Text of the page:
Augment Growth with Add-On Acquisitions

Many private equity funds will seek to augment growth through selective, highly strategic, accretive add-on acquisitions both domestically and overseas. Typically, the private equity fund will wait some period following its initial buyout of the business before it pursues addon acquisition opportunities. Nonetheless, private equity’s ultimate goal is to expand and grow the business profitably, and one avenue to do that is through add-on acquisitions – often in the same or adjacent industries or sectors, in complimentary areas, or in areas where some element of the business is needed to further the company’s long-term goals. In cases where growth through acquisition is a strategic goal, the fund will bring its extensive deal resources and experience to manage the acquisition transactions and post-closing integration processes. For those companies where add-on acquisitions are anticipated, a key due diligence item for the management team is determining the fund’s experience and success in these types of add-on acquisitions and later integration into the overall business.

Key Deal Terms to Expect from Private Equity

A private equity fund buyer will likely seek the terms for its ownership listed below. Any rollover investor needs to understand and come to terms with its loss of control and decision-making in these areas – all of which, directly or indirectly, relate to the private equity fund’s ability to realize on its investment and maximize its return for its limited partners.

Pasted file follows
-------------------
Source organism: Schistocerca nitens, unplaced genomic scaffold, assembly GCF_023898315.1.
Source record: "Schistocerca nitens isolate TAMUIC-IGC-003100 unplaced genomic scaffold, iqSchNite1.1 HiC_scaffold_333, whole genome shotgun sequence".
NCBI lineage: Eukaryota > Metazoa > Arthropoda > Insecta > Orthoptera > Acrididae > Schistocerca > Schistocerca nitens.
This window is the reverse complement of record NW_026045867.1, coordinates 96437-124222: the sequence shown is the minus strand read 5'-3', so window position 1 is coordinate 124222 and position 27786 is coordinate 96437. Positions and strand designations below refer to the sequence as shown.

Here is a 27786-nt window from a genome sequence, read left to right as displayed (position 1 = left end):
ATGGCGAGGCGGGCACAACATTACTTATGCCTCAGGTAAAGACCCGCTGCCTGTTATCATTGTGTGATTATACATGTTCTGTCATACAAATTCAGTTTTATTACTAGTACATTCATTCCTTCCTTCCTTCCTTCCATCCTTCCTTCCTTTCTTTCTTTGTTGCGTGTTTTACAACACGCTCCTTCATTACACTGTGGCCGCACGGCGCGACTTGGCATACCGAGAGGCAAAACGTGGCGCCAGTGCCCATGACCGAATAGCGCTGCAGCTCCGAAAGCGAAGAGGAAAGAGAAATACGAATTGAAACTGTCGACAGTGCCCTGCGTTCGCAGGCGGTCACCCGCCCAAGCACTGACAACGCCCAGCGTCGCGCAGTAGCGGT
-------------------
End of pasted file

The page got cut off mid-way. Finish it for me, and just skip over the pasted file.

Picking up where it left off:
Private Equity Will Take a Control Position

The private equity fund will typically control all aspects of its ownership – through the voting power contained in the terms of its equity and through its representatives’ membership on the board of directors or board of managers. If the private equity fund is not purchasing a controlling stake in the business that provides it with complete voting control, the fund will nonetheless have a series of negative control items (essentially veto rights) over material actions with respect to the business (e.g., hiring or termination of senior management, acquisitions or sales of material assets, incurrence of indebtedness, entry into a new line of business, and issuance of new equity).

No Future Payments to the Rollover Investors Unless and Until Private Equity Has Received Payment

Following the private equity fund’s acquisition of the target company, the private equity fund will almost always prohibit any distributions, dividends or other monies to be paid to the rollover investors prior to any payments being made to the private equity fund. This may mean that the private equity fund has a “preferred return” (allowing for its investment to be repaid first, along with an agreed-upon rate of return, before any funds are paid to the rollover investors) or it may mean that the private equity fund and the rollover investors are paid at the same time on the same economic terms.

When Private Equity Sells, the Rollover Investors Will Be Required to Sell and May Not Sell Before Then